One of the questions we are asked most frequently is – what happens if my tenant doesn’t pay rent? This is an understandable concern for landlords, and today we’re sharing some ideas about how a property manager will handle a nonpaying tenant.
Treat Your Property as a Business
When you are a landlord or you own investment property, you need to treat it as a business. So, make sure you have two or three months of reserves in the bank in case your tenant doesn’t pay on time. You’ll still have the resources available to meet your financial obligations.
Property Management Chicagoland: Communication
The rent is due on the first and considered late after the fifth. So, on the sixth we take a look at which tenants have not paid, and we begin communicating with the tenant. A good property manager will call, email, or text to find out if this lack of payment is a simple oversight or if there’s something more serious going on. Maintain an open line of communication. If the tenant has a one-time occurrence and needs an extension, make sure you follow up. When your tenant promises to pay on the tenth, you want to make sure the money comes in on the tenth.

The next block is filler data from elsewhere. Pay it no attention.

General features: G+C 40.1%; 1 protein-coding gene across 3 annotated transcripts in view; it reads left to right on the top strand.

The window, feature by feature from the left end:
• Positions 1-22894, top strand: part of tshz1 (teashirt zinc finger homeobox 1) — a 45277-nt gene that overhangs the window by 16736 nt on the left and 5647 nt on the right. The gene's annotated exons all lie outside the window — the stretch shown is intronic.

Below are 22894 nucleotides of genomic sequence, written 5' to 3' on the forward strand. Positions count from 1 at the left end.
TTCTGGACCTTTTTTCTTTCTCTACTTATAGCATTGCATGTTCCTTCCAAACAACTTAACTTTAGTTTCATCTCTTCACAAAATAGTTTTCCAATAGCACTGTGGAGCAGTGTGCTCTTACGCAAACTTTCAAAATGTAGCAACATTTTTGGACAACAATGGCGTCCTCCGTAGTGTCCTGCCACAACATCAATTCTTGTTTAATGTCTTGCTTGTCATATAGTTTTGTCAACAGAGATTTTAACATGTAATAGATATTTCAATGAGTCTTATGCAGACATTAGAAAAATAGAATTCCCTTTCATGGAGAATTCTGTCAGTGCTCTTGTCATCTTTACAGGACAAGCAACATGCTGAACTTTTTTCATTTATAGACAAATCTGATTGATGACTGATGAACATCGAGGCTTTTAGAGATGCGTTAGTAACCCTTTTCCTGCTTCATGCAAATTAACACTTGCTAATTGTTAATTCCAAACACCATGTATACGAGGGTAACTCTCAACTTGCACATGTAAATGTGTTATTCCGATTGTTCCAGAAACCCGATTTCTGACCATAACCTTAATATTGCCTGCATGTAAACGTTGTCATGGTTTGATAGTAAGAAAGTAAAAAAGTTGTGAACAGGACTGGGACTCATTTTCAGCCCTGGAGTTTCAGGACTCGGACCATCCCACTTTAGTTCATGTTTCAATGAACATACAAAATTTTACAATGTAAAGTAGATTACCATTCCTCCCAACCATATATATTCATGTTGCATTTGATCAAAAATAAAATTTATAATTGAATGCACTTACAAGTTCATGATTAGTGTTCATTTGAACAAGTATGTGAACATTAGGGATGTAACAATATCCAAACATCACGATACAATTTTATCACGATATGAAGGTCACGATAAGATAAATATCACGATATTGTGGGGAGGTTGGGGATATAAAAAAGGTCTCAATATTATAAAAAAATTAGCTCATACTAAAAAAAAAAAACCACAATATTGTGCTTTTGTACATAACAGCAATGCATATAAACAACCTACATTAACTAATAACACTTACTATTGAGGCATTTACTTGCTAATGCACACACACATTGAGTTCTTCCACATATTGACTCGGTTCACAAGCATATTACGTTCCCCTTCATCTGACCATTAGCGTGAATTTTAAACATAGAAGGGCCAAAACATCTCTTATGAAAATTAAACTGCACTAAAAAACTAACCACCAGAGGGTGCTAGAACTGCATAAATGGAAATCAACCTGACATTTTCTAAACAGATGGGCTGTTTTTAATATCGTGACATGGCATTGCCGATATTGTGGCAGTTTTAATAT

Filing a Five Day Notice
If the tenant doesn’t respond or says a payment will be made, but it never shows up, you want to issue a Five Day Notice. This starts the eviction process. It states they have five days to pay their rent or vacate the property. If the tenant has not made their payment after the five day period, we suggest turning the file over to an eviction attorney. Some property managers have their own onsite counsel, and others use specialized attorneys in their own area.
Eviction in our area takes 45 to 60 days depending on jurisdiction and the court system. That’s where the reserve account helps. If the tenant ultimately needs to be evicted, you won’t have rental income, and you’ll still need to cover your expenses.